I spent several hours in the large room with Velázquez’ masterpiece, Las Meninas, and a number of fabulous Equestrian portraits. Alas, the one of the young prince Carlos was on loan to another museum.
I had previously painted a study of that one from a reproduction in my dog-eared book, Velázquez: The Technique of Genius, so I was looking forward to seeing the painting firsthand, having become so familiar with the master’s work.
But there were still plenty of top-notch painting chops to absorb, such as Goya, El Greco, and Bosch — oh my! But perhaps that is for another blog.
One gets hungry looking at so much art. Luckily on the road across from the Prado, you can visit the very fine Museum of Ham, or “jamón” as they say in Spain.
And behind the Prado is the lovely Buen Retiro Park, where you can eat and drink at little cafés, overlooking a peaceful lake. I returned here several times over the course of my eight days in Madrid, to rest up from the intensity of sight-seeing. There’s nothing like hanging around trees and water to help you recharge.
A friend from Vancouver put me in touch with her friend Maria who lives in Madrid. Her apartment has a view of the Palacio Real. Maria kindly served me tapas, and invited me back to photograph her lovely apartment in the daytime, as I was charmed by it and saw potential for new paintings.
I was fortunate to be able to see an exhibition of royal portraits at the Palacio after my photo session. The show included a very good group portrait of the current Spanish royal family by contemporary Spanish painter, Antonio Garcia Lopez. The painting took 20 years to complete because, as the artist says, he was hindered by having to work from photographs.
Lopez, who usually only works from life, is an artist I have been admiring for some time now–there is a wonderful film, El Sol del Membrillo (Dream of Light) which unfortunately is only available in PAL format, so I have to admit that I sometimes look at a pirated Youtube version in Spanish with no subtitles. This award-winning film by Victor Erice is probably one of the best films I’ve seen on the life of a painter.
I also like to immerse myself in this very good book about Lopez.
Here is another of Lopez’ paintings. Isn’t it fabulous?
And here is a spot very close to where he made it. The Edificio Metrópolis building in the left foreground has been vastly improved by the shroud of a celphone ad.
At the Bellas Artes building, you pay a few Euros and take an elevator to the roof, where you’ll get a panoramic view of Madrid. Madrid’s Academy of Art has its headquarters here, and this is where Dali and Picasso were once students. I now know that there is also an excellent painting gallery there. If you visit Madrid, please go and visit it and tell me what you think.
September 20, 11am-1pm at Opus Art Supplies, Granville Island, Vancouver.
Gain confidence in working with a limited palette. Award-winning artist and sought-after painting instructor Val Nelson will demonstrate, in oil paint, how the informed use of values and edges is integral to painterly realism.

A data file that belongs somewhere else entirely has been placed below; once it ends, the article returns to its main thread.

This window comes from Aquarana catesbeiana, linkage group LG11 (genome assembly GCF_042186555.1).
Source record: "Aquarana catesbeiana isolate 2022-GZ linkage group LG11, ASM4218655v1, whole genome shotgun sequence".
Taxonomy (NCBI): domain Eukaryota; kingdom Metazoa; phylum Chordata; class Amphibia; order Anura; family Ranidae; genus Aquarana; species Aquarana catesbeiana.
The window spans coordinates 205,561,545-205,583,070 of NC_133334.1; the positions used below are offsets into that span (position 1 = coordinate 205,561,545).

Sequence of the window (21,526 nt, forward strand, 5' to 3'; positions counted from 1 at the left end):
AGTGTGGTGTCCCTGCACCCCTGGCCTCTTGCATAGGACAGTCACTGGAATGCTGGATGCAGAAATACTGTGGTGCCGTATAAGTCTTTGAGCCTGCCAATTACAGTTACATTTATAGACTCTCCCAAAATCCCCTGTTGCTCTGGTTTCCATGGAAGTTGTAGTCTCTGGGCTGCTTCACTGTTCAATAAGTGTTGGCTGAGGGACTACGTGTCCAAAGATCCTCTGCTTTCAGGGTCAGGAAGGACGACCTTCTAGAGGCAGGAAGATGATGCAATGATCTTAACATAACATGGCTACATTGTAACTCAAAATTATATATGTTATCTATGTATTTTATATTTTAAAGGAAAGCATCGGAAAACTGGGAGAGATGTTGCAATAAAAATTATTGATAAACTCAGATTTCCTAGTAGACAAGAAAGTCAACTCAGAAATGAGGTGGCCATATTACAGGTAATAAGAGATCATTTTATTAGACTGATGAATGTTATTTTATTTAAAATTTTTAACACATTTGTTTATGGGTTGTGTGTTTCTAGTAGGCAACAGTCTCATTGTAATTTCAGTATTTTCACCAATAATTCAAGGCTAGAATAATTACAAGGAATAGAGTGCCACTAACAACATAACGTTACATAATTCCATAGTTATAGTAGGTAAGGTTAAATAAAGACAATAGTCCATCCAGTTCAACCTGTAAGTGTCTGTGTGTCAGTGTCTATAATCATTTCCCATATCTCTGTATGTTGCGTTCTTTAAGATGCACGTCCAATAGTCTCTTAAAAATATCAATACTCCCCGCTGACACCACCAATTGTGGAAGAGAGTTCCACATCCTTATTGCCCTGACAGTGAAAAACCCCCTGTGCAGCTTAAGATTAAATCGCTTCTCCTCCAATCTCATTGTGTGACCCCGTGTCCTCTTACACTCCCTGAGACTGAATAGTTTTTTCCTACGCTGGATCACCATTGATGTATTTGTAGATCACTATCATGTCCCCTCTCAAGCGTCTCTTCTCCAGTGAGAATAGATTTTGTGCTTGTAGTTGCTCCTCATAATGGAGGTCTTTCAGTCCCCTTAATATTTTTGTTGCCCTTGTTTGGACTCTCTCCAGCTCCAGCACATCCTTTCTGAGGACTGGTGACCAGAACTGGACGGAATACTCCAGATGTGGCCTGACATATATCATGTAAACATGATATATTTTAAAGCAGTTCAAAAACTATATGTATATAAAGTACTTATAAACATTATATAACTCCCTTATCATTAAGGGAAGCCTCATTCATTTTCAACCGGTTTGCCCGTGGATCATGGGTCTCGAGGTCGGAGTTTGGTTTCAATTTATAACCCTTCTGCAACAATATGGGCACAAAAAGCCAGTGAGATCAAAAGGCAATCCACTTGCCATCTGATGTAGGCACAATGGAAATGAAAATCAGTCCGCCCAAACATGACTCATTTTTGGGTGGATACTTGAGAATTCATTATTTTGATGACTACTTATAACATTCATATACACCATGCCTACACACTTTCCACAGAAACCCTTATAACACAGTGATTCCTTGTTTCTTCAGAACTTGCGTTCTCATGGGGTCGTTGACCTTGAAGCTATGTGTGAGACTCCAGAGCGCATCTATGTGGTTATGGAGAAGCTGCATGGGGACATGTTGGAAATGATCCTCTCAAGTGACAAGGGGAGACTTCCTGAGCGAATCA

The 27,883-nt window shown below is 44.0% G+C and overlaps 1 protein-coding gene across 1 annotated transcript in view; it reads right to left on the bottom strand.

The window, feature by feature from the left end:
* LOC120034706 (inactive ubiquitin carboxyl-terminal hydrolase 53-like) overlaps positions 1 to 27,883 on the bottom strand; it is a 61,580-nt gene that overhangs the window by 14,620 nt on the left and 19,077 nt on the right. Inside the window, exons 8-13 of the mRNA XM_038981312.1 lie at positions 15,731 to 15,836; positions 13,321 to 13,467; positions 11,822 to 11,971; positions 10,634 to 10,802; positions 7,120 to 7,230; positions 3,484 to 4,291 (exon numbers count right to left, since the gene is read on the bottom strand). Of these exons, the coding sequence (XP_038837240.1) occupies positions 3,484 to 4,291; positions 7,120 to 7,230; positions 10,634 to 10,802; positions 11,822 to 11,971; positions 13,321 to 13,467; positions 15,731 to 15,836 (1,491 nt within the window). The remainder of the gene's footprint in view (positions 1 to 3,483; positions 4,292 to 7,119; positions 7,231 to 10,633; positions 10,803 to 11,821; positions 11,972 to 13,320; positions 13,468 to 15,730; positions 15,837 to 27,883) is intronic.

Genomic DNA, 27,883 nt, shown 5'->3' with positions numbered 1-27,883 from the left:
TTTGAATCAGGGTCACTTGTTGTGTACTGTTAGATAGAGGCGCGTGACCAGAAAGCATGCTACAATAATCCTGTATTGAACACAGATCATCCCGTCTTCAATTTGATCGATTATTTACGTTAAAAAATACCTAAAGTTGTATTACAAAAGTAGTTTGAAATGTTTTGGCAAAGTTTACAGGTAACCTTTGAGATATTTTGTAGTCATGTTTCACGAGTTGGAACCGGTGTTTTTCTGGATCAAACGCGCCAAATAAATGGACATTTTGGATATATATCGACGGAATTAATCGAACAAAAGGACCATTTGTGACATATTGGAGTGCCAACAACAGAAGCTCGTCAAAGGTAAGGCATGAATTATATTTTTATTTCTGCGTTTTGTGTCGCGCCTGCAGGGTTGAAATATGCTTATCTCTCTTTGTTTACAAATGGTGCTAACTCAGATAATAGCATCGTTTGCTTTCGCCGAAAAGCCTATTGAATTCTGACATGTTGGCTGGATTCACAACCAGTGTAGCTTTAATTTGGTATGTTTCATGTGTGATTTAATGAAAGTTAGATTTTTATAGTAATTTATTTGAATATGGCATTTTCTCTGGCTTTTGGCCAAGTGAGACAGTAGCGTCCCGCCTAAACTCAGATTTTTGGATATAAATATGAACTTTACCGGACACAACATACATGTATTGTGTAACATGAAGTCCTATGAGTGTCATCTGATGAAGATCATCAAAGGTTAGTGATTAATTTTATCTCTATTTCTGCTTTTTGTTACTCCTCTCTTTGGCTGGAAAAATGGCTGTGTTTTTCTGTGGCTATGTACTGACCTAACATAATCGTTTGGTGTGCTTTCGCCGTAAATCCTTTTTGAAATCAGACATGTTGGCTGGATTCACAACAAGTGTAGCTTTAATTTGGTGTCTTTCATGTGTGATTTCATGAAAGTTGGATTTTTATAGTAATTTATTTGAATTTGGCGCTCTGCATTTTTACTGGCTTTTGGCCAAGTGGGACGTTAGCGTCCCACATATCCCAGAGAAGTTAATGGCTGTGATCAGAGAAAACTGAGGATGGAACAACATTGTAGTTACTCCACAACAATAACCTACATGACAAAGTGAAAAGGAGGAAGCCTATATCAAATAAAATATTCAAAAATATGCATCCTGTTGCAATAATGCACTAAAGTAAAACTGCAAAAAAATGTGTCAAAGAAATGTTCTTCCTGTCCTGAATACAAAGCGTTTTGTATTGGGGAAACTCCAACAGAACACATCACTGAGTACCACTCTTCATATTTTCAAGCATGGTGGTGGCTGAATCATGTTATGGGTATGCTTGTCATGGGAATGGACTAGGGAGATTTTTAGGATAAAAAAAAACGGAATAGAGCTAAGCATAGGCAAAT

Space is limited and registration is required.
Please visit Opus Granville Island or contact them at 604‑736‑7028 to register.
Bau–Xi Gallery will be celebrating its 50th Anniversary with special exhibitions running May 7-30, 2015 at both Bau–Xi Toronto and Bau–Xi Vancouver.
Opening Reception: Thursday, May 7, 7- 9pm*
*Due to space limitations, please RSVP here for the Opening Reception. contact: 604-733-7011
I’m excited to be showing new work at this upcoming exhibition, which will include historic Canadian art from the Huang family’s private collection including Jack Shadbolt, Gordon Smith, and Maxwell Bates, along with new work by current gallery artists.
If you have a story or picture you would like to share from your visits to the gallery, please email them. They would love to hear about it. It may be selected to be included on their website and/or in the exhibition.
How thrilling to disembark from the airport shuttle and step onto a Spanish plaza! A quick walk down the Ramblas brought me to my new AirBnB home for the next five days in the Barri Gòtic, which was pretty handy for seeing a lot of the city’s offerings in a short period of time.
A long sleep helped me shake off jetlag, and my first day’s exciting agenda was to go and say hello to Pablo. Five minutes’ walk down narrow Medieval streets was the Museo Picasso, which held a fine collection of works made by the Catalan artist in his formative years, including academic figure studies, plein air landscapes, and paintings of friends and family.
I spent a little time furiously drawing in pencil the bronze bust of one of Picasso’s first girlfriends, Fernand. Shortly afterward I was taking a break on a bench in the foyer, beside a young woman who had apparently been doing a bit too much site-seeing. She kept nodding off, and jerking awake again. Amused by the spectacle and recognizing a great drawing opportunity, I did a quick semi-blind contour drawing of her without turning my sketchbook page. I finished off the composition by including a ceramic owl that I could see in the next room.
A short train-ride away from Barcelona is a quiet little seaside village, Arenys de Mar. There I was given a quick tour of the Art Print Residency, run by the master printmakers and gracious hosts, Jordi and Claudia.
It has a fantastic print studio, three bedrooms available to residency artists, views of the surrounding landscape and the sea below, and cork trees growing on the hillside, on which Jordi showed me the cutting marks from previous cork harvestings.
Afterward he dropped me off at the next village, Caldes d’Estrac, where I spent a beautiful afternoon at the Fundacio Palau, and afterward stumbled upon the local peoples’ favorite haunt, an unassuming beach café with the Mediterranean surf rolling in. One of those beautiful unplanned moments I always treasure on my travels.